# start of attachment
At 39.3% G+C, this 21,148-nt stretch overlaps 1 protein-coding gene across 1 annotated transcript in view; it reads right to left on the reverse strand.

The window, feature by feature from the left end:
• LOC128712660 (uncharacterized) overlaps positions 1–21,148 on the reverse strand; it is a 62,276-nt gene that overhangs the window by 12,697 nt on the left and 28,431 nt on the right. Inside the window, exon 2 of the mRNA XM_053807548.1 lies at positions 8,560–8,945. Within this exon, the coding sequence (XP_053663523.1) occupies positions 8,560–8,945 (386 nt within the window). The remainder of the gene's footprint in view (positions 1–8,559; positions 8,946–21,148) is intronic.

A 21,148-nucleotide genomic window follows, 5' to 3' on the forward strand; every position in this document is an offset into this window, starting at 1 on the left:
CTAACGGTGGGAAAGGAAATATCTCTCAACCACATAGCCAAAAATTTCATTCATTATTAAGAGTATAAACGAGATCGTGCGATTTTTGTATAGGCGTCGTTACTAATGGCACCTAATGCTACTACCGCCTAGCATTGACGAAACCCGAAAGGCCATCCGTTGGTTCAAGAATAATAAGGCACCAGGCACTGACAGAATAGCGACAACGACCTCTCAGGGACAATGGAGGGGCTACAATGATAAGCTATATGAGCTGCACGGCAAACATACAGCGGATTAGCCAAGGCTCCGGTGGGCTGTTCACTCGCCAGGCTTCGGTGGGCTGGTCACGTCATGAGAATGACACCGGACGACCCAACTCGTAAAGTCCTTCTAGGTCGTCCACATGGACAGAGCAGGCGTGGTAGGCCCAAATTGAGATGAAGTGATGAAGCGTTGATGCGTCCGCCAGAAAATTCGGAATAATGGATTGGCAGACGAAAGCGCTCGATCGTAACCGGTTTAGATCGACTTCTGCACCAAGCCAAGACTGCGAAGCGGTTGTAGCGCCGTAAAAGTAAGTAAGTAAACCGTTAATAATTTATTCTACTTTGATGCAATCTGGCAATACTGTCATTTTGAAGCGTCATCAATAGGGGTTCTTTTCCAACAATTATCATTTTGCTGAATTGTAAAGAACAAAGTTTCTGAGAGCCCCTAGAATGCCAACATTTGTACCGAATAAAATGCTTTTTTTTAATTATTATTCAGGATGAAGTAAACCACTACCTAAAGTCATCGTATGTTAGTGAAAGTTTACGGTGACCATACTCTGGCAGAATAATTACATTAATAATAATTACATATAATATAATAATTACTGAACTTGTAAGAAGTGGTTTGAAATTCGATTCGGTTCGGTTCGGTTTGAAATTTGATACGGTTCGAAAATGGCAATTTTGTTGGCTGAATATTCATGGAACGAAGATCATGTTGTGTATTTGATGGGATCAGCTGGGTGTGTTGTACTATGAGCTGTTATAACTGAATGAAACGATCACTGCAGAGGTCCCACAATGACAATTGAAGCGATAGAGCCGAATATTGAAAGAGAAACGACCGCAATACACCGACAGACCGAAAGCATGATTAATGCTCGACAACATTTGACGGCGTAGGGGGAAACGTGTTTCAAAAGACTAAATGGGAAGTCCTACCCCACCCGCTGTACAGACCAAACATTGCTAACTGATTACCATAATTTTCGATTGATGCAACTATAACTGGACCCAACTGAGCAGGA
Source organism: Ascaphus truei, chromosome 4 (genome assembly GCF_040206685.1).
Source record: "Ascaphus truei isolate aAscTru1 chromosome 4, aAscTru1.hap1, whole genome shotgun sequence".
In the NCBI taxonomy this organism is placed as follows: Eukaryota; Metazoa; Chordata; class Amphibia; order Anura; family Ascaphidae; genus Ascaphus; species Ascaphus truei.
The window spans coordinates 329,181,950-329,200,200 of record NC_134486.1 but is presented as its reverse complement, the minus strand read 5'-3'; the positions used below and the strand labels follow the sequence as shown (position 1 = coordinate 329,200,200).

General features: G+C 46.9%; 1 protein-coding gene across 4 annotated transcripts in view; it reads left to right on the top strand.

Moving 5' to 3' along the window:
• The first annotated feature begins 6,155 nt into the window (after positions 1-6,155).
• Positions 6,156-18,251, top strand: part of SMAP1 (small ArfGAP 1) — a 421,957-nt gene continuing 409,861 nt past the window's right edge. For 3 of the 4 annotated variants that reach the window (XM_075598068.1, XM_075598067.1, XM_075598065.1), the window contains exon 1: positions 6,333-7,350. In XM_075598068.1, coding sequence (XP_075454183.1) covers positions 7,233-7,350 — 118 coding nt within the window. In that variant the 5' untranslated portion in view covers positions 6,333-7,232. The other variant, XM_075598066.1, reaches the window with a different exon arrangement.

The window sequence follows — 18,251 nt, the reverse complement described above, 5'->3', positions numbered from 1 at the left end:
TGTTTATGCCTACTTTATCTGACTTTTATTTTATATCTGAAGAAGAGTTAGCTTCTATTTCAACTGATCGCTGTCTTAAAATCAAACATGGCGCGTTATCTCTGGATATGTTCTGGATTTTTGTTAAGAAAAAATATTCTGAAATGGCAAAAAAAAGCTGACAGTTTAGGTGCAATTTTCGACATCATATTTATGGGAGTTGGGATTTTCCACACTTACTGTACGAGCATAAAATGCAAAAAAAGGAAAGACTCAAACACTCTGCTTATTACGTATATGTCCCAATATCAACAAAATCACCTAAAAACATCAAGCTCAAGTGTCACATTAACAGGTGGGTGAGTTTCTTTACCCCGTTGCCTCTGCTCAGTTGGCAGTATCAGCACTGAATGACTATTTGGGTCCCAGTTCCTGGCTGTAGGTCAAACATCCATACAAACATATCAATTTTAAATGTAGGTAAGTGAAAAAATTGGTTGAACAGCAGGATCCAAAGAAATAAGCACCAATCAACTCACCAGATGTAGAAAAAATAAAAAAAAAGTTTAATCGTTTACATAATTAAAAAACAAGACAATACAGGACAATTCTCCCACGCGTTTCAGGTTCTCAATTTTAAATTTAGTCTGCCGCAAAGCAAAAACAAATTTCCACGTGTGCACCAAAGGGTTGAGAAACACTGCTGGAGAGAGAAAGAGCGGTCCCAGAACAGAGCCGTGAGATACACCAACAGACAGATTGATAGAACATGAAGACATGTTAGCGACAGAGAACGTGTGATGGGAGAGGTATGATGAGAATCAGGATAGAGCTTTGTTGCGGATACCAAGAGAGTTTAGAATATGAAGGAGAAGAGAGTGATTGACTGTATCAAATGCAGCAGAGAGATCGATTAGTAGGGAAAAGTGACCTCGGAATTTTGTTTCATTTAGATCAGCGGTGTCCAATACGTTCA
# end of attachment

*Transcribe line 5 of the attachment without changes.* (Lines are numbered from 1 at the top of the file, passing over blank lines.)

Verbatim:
CTAACGGTGGGAAAGGAAATATCTCTCAACCACATAGCCAAAAATTTCATTCATTATTAAGAGTATAAACGAGATCGTGCGATTTTTGTATAGGCGTCGTTACTAATGGCACCTAATGCTACTACCGCCTAGCATTGACGAAACCCGAAAGGCCATCCGTTGGTTCAAGAATAATAAGGCACCAGGCACTGACAGAATAGCGACAACGACCTCTCAGGGACAATGGAGGGGCTACAATGATAAGCTATATGAGCTGCACGGCAAACATACAGCGGATTAGCCAAGGCTCCGGTGGGCTGTTCACTCGCCAGGCTTCGGTGGGCTGGTCACGTCATGAGAATGACACCGGACGACCCAACTCGTAAAGTCCTTCTAGGTCGTCCACATGGACAGAGCAGGCGTGGTAGGCCCAAATTGAGATGAAGTGATGAAGCGTTGATGCGTCCGCCAGAAAATTCGGAATAATGGATTGGCAGACGAAAGCGCTCGATCGTAACCGGTTTAGATCGACTTCTGCACCAAGCCAAGACTGCGAAGCGGTTGTAGCGCCGTAAAAGTAAGTAAGTAAACCGTTAATAATTTATTCTACTTTGATGCAATCTGGCAATACTGTCATTTTGAAGCGTCATCAATAGGGGTTCTTTTCCAACAATTATCATTTTGCTGAATTGTAAAGAACAAAGTTTCTGAGAGCCCCTAGAATGCCAACATTTGTACCGAATAAAATGCTTTTTTTTAATTATTATTCAGGATGAAGTAAACCACTACCTAAAGTCATCGTATGTTAGTGAAAGTTTACGGTGACCATACTCTGGCAGAATAATTACATTAATAATAATTACATATAATATAATAATTACTGAACTTGTAAGAAGTGGTTTGAAATTCGATTCGGTTCGGTTCGGTTTGAAATTTGATACGGTTCGAAAATGGCAATTTTGTTGGCTGAATATTCATGGAACGAAGATCATGTTGTGTATTTGATGGGATCAGCTGGGTGTGTTGTACTATGAGCTGTTATAACTGAATGAAACGATCACTGCAGAGGTCCCACAATGACAATTGAAGCGATAGAGCCGAATATTGAAAGAGAAACGACCGCAATACACCGACAGACCGAAAGCATGATTAATGCTCGACAACATTTGACGGCGTAGGGGGAAACGTGTTTCAAAAGACTAAATGGGAAGTCCTACCCCACCCGCTGTACAGACCAAACATTGCTAACTGATTACCATAATTTTCGATTGATGCAACTATAACTGGACCCAACTGAGCAGGA